How Much Lucky Money (Li Xi) to Give in Vietnam During Lunar New Year?
If you travel to Vietnam during the period of Vietnamese New Year or Tet, you may witness the practice of Lucky Money (or Li Xi), which is a traditional part of the yearly celebration.
Tet is the most important party in Vietnamese culture, which merrymaking usually lasts for about a week. Traditional Tet celebration is based on the quantum of traditions and customs including the Li Xi ritual, which is one of the favorite sources of joy and happiness for both children and adults.
From this article, you will find out about the history behind this old tradition and its meaning in Vietnamese culture.
Giving of Lucky Money
One hardly knows where and when this custom originated, but it is well known that this ancient tradition has existed for centuries. It dates back to the Tang Chinese practice of giving kids coins wrapped in red cloth. This was supposed to protect them from evil and make them happy. The legend also says that kings used to give their newborns silver or gold medallions wrapped in red cloth. This too had the purpose of warding off evil.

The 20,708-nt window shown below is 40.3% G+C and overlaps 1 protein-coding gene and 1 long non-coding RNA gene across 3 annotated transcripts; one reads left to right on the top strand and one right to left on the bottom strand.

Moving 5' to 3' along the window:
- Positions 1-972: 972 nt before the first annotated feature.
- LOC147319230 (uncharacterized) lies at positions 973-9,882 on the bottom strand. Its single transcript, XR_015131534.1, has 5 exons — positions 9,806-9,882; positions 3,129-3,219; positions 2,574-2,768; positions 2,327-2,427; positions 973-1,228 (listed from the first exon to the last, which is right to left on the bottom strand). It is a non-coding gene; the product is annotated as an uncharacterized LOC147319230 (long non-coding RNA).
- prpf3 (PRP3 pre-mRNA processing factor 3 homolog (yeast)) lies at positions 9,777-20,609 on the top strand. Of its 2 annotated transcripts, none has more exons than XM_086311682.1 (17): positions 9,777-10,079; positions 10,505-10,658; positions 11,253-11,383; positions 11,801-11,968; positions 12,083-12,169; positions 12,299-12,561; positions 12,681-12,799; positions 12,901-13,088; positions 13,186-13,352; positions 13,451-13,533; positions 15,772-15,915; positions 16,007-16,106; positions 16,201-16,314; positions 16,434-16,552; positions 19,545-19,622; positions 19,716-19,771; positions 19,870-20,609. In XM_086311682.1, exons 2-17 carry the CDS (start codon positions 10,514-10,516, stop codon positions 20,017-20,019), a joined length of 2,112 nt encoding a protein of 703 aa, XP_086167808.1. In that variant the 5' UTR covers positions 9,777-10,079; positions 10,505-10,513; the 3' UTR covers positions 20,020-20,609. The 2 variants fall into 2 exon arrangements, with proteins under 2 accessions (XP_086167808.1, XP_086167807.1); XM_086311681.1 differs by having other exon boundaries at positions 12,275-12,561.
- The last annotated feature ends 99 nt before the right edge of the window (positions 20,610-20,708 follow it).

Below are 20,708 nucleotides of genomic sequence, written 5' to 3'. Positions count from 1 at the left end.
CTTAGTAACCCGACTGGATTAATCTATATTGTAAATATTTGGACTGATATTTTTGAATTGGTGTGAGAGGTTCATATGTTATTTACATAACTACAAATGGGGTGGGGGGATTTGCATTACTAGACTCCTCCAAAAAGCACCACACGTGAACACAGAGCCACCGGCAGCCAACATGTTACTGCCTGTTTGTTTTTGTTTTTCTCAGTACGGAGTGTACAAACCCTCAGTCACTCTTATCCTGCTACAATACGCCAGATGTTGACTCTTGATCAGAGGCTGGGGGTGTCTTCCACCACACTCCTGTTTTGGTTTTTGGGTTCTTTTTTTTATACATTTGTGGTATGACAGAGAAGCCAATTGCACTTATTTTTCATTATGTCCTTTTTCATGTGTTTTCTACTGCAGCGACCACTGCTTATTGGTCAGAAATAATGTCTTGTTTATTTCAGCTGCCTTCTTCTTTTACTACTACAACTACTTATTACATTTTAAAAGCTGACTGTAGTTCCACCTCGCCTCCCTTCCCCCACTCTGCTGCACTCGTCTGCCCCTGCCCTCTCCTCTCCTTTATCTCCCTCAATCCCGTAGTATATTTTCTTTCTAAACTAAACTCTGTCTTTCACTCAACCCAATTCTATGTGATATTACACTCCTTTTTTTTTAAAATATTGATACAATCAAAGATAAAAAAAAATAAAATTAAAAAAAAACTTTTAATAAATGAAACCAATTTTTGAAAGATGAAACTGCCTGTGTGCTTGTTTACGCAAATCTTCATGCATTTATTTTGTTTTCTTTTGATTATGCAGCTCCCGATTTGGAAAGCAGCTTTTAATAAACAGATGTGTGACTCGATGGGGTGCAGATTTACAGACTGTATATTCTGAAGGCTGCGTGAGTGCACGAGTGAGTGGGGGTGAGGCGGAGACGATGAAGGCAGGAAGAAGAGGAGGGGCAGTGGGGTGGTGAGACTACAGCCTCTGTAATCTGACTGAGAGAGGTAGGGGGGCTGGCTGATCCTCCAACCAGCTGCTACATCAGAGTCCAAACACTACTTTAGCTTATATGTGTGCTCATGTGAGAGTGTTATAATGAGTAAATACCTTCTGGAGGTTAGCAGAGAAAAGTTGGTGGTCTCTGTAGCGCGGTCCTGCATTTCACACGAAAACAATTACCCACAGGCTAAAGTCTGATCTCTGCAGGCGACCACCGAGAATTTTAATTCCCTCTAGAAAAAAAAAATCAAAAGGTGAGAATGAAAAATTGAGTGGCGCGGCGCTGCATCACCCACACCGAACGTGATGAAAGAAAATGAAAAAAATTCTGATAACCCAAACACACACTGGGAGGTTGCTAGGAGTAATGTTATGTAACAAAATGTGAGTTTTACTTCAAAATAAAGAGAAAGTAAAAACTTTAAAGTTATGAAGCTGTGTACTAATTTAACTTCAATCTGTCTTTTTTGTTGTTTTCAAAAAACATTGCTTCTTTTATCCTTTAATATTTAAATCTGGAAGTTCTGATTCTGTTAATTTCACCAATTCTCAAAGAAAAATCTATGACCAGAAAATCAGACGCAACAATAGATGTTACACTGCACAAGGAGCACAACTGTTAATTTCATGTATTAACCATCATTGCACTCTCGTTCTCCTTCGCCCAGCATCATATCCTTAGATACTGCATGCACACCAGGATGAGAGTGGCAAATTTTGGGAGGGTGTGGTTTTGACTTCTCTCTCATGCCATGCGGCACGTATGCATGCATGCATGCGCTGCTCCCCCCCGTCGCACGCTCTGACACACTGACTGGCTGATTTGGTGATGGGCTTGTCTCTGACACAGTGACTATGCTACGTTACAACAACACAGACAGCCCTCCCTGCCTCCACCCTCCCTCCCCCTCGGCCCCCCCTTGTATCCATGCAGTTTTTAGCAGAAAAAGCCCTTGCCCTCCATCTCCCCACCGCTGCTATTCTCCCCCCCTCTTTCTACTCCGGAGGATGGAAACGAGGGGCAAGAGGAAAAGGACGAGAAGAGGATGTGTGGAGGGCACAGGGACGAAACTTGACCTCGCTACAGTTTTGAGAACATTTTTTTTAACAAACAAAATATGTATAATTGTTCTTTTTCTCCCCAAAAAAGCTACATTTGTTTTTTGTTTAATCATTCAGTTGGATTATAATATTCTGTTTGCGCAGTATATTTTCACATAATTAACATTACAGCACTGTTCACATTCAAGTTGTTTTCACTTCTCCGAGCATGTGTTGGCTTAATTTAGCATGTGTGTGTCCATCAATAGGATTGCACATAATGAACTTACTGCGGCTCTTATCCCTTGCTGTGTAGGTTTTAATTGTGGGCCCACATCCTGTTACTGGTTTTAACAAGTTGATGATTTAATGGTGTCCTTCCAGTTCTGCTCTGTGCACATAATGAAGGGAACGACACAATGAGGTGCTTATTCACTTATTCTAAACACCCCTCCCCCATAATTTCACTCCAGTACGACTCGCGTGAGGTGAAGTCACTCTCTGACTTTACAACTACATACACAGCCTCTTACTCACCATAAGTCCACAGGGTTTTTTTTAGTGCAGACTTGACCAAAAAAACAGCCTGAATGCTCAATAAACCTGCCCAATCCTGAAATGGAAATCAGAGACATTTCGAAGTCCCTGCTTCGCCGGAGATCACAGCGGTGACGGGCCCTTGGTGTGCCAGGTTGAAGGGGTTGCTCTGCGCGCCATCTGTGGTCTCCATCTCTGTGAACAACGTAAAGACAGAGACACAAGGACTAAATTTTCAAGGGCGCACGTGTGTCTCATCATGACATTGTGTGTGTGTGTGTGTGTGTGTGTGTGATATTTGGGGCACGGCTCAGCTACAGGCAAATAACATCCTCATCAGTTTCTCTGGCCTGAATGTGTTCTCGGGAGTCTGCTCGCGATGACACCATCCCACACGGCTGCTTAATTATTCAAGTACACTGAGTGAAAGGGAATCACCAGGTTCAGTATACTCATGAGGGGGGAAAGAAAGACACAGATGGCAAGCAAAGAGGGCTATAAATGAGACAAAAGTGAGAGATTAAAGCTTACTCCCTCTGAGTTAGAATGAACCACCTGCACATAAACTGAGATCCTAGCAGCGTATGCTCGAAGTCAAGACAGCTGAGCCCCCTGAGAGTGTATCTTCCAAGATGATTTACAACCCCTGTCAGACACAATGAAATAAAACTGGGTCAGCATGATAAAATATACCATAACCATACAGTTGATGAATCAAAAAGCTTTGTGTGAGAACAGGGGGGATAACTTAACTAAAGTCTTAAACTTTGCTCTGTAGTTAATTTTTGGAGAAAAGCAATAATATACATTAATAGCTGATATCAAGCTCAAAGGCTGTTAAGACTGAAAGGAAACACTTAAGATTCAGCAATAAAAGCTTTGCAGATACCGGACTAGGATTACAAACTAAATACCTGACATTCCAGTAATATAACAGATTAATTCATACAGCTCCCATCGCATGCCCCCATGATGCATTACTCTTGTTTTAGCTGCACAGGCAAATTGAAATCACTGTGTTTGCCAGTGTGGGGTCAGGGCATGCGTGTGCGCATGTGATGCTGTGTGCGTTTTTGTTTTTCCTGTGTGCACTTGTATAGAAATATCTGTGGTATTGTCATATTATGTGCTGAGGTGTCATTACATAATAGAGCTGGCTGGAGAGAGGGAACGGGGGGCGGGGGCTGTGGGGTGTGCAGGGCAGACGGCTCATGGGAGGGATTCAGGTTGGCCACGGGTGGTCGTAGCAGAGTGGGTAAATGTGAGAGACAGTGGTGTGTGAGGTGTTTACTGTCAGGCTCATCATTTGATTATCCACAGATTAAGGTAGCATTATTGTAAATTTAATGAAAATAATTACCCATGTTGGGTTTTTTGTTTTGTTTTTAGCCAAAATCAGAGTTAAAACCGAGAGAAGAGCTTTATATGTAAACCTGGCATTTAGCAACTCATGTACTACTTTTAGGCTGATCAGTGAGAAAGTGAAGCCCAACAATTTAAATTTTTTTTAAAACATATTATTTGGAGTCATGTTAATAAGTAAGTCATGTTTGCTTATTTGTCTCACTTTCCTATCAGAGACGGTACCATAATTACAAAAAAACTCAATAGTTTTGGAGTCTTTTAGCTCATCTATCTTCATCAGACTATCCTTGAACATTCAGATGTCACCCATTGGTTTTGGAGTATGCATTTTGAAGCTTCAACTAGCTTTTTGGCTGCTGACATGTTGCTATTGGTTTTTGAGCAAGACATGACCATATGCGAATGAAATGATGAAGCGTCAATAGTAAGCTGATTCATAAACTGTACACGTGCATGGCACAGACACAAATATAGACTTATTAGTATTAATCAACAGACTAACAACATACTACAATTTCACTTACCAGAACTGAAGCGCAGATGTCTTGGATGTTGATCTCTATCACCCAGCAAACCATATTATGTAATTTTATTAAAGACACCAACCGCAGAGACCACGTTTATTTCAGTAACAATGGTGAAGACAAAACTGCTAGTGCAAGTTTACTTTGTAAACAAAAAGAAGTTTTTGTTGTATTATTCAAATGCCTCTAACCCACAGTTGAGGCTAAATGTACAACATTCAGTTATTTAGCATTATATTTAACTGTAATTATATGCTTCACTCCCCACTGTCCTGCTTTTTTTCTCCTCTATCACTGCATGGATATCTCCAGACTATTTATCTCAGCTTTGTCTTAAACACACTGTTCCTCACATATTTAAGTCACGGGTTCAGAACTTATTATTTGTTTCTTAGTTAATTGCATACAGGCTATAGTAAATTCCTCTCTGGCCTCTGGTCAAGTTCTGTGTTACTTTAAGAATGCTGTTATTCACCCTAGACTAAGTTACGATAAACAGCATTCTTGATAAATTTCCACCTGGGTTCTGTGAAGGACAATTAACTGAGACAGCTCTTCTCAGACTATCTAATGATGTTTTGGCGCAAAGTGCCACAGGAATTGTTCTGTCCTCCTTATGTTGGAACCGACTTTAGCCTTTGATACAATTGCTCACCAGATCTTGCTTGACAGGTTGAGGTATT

According to experts, the Li Xi custom may refer to the period when the Vietnamese people struggled through invasions and wars. These were very difficult times for the country, and both children and adults used to go through the hardships together. And celebrating Li Xi during the Tet festival was one of the few happy events people had in the old days.
In addition, Li Xi gave people a great boost in morale. Many local people who had to live through the war and famine as children, remember Li Xi as one of the few happy moments in their life. This is probably why the custom is so cherished today – for both old and young the Lucky Money party is considered as something special that gives hope for the future.
It’s interesting to note that Lucky Money is given by kids to their parents as well. The envelope with money includes a written note that wishes the receiver a Happy New Year and good luck in the present and the future. The New Year’s wishings are also an essential part of the tradition, and just as important as giving “Li Xi” to children.
There are a few other interesting customs that refer to the Tet period. One of them is giving each other salt in small bags, which is a Vietnamese “sign” of a “tasty” New Year.